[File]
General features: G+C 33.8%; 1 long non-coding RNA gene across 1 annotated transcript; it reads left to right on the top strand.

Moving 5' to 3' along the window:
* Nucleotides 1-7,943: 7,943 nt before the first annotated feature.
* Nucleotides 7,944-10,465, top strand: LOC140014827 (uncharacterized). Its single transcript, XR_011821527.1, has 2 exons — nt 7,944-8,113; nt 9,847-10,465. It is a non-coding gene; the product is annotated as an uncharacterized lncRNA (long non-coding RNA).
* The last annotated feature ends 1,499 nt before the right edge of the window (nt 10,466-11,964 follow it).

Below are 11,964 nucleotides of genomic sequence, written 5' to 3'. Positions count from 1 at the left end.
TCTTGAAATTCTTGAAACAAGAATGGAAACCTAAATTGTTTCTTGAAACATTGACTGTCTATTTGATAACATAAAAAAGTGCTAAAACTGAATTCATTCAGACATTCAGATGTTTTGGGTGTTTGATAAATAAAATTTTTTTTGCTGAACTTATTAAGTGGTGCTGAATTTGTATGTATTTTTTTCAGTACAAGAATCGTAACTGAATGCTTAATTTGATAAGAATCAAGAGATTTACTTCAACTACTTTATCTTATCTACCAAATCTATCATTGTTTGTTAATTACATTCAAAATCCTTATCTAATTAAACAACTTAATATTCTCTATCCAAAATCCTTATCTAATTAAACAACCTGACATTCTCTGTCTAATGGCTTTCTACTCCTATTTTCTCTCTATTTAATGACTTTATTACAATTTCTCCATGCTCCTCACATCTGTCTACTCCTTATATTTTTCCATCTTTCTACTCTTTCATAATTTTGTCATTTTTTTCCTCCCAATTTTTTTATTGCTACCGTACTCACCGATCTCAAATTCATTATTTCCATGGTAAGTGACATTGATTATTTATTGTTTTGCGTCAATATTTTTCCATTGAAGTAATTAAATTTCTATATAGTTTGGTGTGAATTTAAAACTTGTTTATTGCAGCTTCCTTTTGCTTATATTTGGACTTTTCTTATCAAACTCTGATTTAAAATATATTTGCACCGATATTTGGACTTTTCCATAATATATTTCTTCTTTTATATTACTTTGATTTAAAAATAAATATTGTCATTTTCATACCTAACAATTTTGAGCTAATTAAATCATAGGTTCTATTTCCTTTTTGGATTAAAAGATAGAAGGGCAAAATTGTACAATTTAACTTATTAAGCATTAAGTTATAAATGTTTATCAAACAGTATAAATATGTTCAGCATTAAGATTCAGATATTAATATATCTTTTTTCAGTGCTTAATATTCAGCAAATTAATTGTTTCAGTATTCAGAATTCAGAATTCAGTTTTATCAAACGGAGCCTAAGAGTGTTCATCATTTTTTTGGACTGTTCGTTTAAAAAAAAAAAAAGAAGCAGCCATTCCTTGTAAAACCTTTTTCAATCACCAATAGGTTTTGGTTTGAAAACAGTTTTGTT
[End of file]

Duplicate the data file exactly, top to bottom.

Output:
General features: G+C 33.8%; 1 long non-coding RNA gene across 1 annotated transcript; it reads left to right on the top strand.

Moving 5' to 3' along the window:
* Nucleotides 1-7,943: 7,943 nt before the first annotated feature.
* Nucleotides 7,944-10,465, top strand: LOC140014827 (uncharacterized). Its single transcript, XR_011821527.1, has 2 exons — nt 7,944-8,113; nt 9,847-10,465. It is a non-coding gene; the product is annotated as an uncharacterized lncRNA (long non-coding RNA).
* The last annotated feature ends 1,499 nt before the right edge of the window (nt 10,466-11,964 follow it).

Below are 11,964 nucleotides of genomic sequence, written 5' to 3'. Positions count from 1 at the left end.
TCTTGAAATTCTTGAAACAAGAATGGAAACCTAAATTGTTTCTTGAAACATTGACTGTCTATTTGATAACATAAAAAAGTGCTAAAACTGAATTCATTCAGACATTCAGATGTTTTGGGTGTTTGATAAATAAAATTTTTTTTGCTGAACTTATTAAGTGGTGCTGAATTTGTATGTATTTTTTTCAGTACAAGAATCGTAACTGAATGCTTAATTTGATAAGAATCAAGAGATTTACTTCAACTACTTTATCTTATCTACCAAATCTATCATTGTTTGTTAATTACATTCAAAATCCTTATCTAATTAAACAACTTAATATTCTCTATCCAAAATCCTTATCTAATTAAACAACCTGACATTCTCTGTCTAATGGCTTTCTACTCCTATTTTCTCTCTATTTAATGACTTTATTACAATTTCTCCATGCTCCTCACATCTGTCTACTCCTTATATTTTTCCATCTTTCTACTCTTTCATAATTTTGTCATTTTTTTCCTCCCAATTTTTTTATTGCTACCGTACTCACCGATCTCAAATTCATTATTTCCATGGTAAGTGACATTGATTATTTATTGTTTTGCGTCAATATTTTTCCATTGAAGTAATTAAATTTCTATATAGTTTGGTGTGAATTTAAAACTTGTTTATTGCAGCTTCCTTTTGCTTATATTTGGACTTTTCTTATCAAACTCTGATTTAAAATATATTTGCACCGATATTTGGACTTTTCCATAATATATTTCTTCTTTTATATTACTTTGATTTAAAAATAAATATTGTCATTTTCATACCTAACAATTTTGAGCTAATTAAATCATAGGTTCTATTTCCTTTTTGGATTAAAAGATAGAAGGGCAAAATTGTACAATTTAACTTATTAAGCATTAAGTTATAAATGTTTATCAAACAGTATAAATATGTTCAGCATTAAGATTCAGATATTAATATATCTTTTTTCAGTGCTTAATATTCAGCAAATTAATTGTTTCAGTATTCAGAATTCAGAATTCAGTTTTATCAAACGGAGCCTAAGAGTGTTCATCATTTTTTTGGACTGTTCGTTTAAAAAAAAAAAAAGAAGCAGCCATTCCTTGTAAAACCTTTTTCAATCACCAATAGGTTTTGGTTTGAAAACAGTTTTGTT